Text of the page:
Again, we all know babies cry. What they don’t tell you is that you will cry, too. A lot.
I cried for nearly two hours because they were sending me home from the hospital after having my baby.
Don’t ask me why and don’t know why, just did. You’ve just gone from being super pregnant with a boatload of crazy hormones to nothing in a matter of a few hours. That’s not easy on anyone.
Cry those tears, snuggle that baby, and don’t let anyone say a cross word about it. However, if you still find yourself crying, depressed, or just not feeling right a few weeks later, see your doctor.
Postpartum depression is real and it’s serious. Never put it on the back burner.
6. If you will Be Having A Baby, Visitors Will Eventually Get On Your Nerves
You will most likely have 742 bazillion visitors in the first few weeks. It’ll be fun at first. Everyone will coo over the baby and dote on you.
They’ll offer to do dished or laundry or vacuum. I encourage you to let them. Any house cleaning that you don’t have to do is a win in my book.
However, they will eventually get on your nerves. You want to sleep when the baby is sleeping and you haven’t showered in approximately a week.
You know that some visitors have seen you in the same clothes more than once. There will come a time when you’re ready for some peace and quiet.
That’s okay. It’s not rude to politely ask a visitor to come back later. You need some rest.
7. There Will Be Times That You Have No Idea What You’re Doing Having A Baby
No matter how many baby books you read, or how many parenting classes you take, no one ever knows it all.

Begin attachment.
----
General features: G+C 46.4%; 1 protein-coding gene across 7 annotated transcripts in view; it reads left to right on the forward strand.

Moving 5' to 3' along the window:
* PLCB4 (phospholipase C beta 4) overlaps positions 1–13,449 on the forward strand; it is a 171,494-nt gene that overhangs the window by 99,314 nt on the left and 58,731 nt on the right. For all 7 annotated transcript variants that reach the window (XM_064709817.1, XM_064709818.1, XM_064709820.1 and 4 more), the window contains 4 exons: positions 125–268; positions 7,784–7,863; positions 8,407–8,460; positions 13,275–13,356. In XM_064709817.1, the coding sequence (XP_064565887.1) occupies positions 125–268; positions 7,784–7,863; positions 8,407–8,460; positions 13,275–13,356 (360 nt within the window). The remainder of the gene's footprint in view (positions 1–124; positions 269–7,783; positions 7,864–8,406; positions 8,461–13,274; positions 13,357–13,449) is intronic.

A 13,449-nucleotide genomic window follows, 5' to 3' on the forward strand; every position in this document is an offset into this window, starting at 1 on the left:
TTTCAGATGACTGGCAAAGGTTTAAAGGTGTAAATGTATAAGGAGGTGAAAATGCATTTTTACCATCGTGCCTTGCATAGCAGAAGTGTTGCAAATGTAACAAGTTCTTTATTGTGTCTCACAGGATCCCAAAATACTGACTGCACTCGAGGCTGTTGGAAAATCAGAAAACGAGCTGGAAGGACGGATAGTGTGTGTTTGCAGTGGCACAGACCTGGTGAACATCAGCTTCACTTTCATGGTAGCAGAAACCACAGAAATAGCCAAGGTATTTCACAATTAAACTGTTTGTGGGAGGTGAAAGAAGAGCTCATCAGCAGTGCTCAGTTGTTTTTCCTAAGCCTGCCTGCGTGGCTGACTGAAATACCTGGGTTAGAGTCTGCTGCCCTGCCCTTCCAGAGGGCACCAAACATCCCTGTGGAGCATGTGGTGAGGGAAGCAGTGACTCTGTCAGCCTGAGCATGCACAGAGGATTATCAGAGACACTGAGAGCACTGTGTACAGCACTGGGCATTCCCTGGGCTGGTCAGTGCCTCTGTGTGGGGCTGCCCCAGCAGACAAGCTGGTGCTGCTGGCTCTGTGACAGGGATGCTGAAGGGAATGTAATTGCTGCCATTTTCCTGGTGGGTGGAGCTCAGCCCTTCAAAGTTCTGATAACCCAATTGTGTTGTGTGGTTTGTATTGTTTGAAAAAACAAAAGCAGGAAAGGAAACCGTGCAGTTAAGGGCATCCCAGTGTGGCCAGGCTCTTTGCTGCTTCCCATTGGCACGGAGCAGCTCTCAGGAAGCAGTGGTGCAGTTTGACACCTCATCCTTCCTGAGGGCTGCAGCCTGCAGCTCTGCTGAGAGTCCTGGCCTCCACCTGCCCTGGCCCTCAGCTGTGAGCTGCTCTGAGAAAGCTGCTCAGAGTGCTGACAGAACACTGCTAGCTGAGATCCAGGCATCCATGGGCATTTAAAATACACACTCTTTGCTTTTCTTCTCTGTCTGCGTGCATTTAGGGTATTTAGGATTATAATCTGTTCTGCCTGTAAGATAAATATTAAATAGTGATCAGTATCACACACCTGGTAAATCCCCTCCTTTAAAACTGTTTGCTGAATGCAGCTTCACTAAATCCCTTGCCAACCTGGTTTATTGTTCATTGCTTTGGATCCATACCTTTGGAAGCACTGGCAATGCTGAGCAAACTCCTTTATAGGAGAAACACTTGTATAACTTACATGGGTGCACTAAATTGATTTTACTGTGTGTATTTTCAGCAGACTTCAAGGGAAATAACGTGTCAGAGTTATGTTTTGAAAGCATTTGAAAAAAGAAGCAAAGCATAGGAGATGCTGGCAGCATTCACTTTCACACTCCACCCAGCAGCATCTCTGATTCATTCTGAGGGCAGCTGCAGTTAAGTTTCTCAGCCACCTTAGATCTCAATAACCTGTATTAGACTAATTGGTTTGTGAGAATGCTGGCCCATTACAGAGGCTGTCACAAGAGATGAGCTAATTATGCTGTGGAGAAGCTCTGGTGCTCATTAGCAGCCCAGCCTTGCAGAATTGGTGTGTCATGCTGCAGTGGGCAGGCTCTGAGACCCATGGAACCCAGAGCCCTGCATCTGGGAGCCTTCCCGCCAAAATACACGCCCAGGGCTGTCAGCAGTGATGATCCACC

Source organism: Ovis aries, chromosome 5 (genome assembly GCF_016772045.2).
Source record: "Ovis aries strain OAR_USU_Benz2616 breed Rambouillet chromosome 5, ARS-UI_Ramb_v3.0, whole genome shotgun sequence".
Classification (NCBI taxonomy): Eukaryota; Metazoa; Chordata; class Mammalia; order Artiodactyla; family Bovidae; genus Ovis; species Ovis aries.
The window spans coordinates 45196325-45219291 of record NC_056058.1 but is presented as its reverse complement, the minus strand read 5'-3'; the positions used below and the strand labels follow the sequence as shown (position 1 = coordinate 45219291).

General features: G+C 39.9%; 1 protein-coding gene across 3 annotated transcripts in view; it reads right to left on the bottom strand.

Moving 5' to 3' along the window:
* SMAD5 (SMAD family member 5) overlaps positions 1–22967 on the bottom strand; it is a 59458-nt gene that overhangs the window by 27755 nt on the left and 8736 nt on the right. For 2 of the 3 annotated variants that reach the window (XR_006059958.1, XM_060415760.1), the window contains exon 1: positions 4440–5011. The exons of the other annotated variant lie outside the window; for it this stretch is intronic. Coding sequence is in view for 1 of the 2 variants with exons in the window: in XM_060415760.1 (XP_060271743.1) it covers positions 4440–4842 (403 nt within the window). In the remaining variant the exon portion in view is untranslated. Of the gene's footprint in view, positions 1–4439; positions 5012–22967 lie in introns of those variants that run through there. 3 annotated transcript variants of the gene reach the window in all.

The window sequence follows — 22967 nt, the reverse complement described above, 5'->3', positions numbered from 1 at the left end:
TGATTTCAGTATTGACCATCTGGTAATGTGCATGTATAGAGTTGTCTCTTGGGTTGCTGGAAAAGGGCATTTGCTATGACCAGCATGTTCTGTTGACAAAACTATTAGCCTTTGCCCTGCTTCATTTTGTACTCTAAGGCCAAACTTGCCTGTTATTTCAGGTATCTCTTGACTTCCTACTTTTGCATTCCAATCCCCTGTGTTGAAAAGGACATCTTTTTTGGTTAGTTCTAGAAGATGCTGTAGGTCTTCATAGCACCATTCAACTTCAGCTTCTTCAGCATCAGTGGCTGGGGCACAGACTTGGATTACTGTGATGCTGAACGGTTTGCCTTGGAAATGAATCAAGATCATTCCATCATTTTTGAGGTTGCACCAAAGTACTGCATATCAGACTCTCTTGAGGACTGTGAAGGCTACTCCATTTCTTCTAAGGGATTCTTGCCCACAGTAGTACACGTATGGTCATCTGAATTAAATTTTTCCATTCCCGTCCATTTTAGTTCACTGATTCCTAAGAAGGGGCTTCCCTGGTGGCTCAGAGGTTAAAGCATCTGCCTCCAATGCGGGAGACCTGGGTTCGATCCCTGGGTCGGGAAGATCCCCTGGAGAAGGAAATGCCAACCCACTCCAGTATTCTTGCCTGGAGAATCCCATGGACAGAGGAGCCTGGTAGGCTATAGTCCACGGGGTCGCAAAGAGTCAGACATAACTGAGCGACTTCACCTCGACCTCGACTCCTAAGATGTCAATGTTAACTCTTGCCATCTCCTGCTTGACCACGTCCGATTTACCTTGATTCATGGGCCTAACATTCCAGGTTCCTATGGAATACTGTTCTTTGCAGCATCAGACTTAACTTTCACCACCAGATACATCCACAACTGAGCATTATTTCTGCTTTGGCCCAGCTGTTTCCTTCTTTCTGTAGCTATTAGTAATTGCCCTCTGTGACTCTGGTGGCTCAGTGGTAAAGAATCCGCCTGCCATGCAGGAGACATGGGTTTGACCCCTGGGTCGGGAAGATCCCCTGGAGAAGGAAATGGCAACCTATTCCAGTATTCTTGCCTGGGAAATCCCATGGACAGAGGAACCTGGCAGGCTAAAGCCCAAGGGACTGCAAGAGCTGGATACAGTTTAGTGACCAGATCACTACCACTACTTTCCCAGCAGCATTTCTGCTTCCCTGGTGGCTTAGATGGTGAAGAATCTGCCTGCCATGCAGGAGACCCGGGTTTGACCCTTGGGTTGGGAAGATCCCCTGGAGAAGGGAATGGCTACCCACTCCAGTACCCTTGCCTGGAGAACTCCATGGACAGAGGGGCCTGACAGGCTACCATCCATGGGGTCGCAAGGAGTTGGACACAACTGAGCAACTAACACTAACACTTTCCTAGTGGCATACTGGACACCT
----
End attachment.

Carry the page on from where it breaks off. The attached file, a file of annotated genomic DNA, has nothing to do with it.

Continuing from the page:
There will be more than one occasion where you have no earthly idea what you’re doing. The baby will be crying and you’ll have no idea why.
Their belly button will look weird and gross and you’ll have no clue what to do with it. They’ll need medicine and or run a fever and you’ll be lost.
It’s okay. Call your mom, sister, dad, aunt, your friend, your pharmacy, or the doctor. You can ask for help.
8. Everything Will Be Okay Having A Baby
Above anything else, everything will be okay. No matter how bad your day is, how much your labor hurts, how long your baby’s been crying, or even if that funky walk still hasn’t worn off; it’s okay.
You’re a good mom and doing your best. You love your baby more than life itself and you will figure this out. No one is perfect, no matter how much they try to appear that way. It’s going to be okay.
If you find this article helpful, find more parenting tips on the links below.
My name is Andrea Thompson and I’m a home based freelance writer. I’m 23 years old, married to my best friend, and mother to a wonderfully independent and opinionated 3 year old girl and step-mother to a sweet seven year old boy. I live in a tiny, little town in Kentucky, where I spend my free time fishing with my kids.
Writing has always been my passion, which I followed through high school, and for a while in college. Life happened, and once I discovered we were pregnant, I switched directions; opting for the healthcare industry because of the stability.
Finally, years later, I was in a place where I could leave the day job that never truly made me happy, and pursue my dreams. I’ve built, and am still building, my writing career from scratch. But, I’m passionate and I’m good at what I do. And, in the end, I can prove to my daughter that she can do anything she wants with this life.